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Small Sign and Awning Manufacturer Fought Diligently for Fines to be Reduced to $500-$600 per I-9 Vi

Small Sign and Awning Manufacturer Fought Diligently for Fines to be Reduced to $500-$600 per I-9 Violation

Stanford Sign and Awning, Inc. (“Stanford”), a sign and awning manufacturer, is a small company with no HR department that employs 52 employees in two different locations. Stanford says that “profits, if any, are put back into the business to upgrade vehicles, computers, and overhead, and that because its business is linked to the construction industry the past two years have been difficult with sales going down and expenses going up, and that the company has had to reduce management salaries, freeze employee wages, take away vacation time, and reduce participation in health insurance.” U.S. Immigration and Customs Enforcement (“ICE”) audited Stanford, alleged violations, and Stanford diligently fought against ICE’s allegations. The court looked at the factors discussed below and reduced the penalties for errors they found to be more serious to $600.00 per violation and less serious to $500.00 per violation. For a small company that is struggling to provide vacation time and health insurance to employees, the cost of their I-9 errors is no doubt a hard hit on the company’s financial well-being.

Common Errors Found on Employee I-9 Forms

The errors on Stanford’s I-9 forms are exactly the type of errors we find on company I-9s during an audit. The following are the kinds of errors that the court noted in Stanford’s case:

Less Serious Errors:

  • 1. Stanford failed to ensure that employees properly completed section 1

  • 2. Stanford failed to ensure that an employee signed the attestation in section 1 of the I-9

  • 3. Stanford failed to ensure that three employees checked a box in section 1 of their forms; No alien number was entered anywhere on the form for these three employees. The I-9 of one of the employees reflects that he checked a box indicating he was a lawful permanent resident but there was no alien number in section 1, on any of the form, and no copy of the I-551 was kept with the I-9.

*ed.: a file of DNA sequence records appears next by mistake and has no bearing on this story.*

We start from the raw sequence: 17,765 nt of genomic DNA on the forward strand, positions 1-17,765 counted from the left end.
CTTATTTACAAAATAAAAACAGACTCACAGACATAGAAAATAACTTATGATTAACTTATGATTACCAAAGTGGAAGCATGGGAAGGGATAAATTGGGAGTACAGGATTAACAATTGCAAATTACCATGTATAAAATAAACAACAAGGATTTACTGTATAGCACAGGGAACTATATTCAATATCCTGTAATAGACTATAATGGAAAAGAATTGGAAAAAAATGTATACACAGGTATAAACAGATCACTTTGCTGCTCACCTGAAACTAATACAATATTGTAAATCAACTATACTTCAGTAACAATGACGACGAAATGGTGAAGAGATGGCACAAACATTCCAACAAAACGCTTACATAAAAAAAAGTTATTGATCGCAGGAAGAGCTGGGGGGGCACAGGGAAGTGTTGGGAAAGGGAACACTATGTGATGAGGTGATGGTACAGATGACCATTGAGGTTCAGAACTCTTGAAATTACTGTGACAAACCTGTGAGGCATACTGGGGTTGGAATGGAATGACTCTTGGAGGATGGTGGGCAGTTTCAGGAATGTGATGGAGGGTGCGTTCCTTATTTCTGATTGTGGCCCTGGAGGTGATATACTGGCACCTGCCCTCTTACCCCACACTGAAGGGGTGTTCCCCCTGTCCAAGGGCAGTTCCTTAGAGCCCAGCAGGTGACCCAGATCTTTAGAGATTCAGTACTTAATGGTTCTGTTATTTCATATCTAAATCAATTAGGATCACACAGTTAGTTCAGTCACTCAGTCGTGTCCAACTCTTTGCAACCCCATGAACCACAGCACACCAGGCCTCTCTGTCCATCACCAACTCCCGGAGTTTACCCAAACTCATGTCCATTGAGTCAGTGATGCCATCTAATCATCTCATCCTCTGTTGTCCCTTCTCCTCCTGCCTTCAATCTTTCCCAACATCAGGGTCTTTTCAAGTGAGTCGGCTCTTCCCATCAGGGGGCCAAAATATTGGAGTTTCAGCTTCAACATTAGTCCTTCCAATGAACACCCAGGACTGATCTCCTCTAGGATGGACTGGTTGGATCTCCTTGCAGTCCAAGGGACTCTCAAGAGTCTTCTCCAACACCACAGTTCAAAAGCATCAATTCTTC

• 4. Stanford failed to properly compete section 2 for a number of employees; For example, A CA driver’s license was entered as a List A document for an employee and a copy was retained, but a driver’s license is not a List A document and no List C document was provided. Also, a list C document was entered for an employee but no List B document and vice versa.

  • 5. Stanford failed to provide a document title, identification number, and/or expiration date for a document in section 2 of two I-9 forms and did not retain copies of their documents or present them at the time of inspection

  • 6. Stanford failed to re-verify the authorization of an employee in section 3 before the expiration date on his card, and waited two months to do so. Similarly, the work authorization document of another employee expired in 2004 and that employee was not re-verified until January 20, 2010.

More Serious Errors:

  • 7. Failing to prepare an I-9 for an employee

  • 8. Backdated forms; For example, an employee I-9 form reflects a hire date of September 9, 1998 and both section 1 and section 2 are similarly dated, but the version of the form utilized is the revision effective June 5, 2007. Additionally, the manager who signed the form was not even hired herself until March 24, 2003 so she could not have prepared the form on September 9, 1998.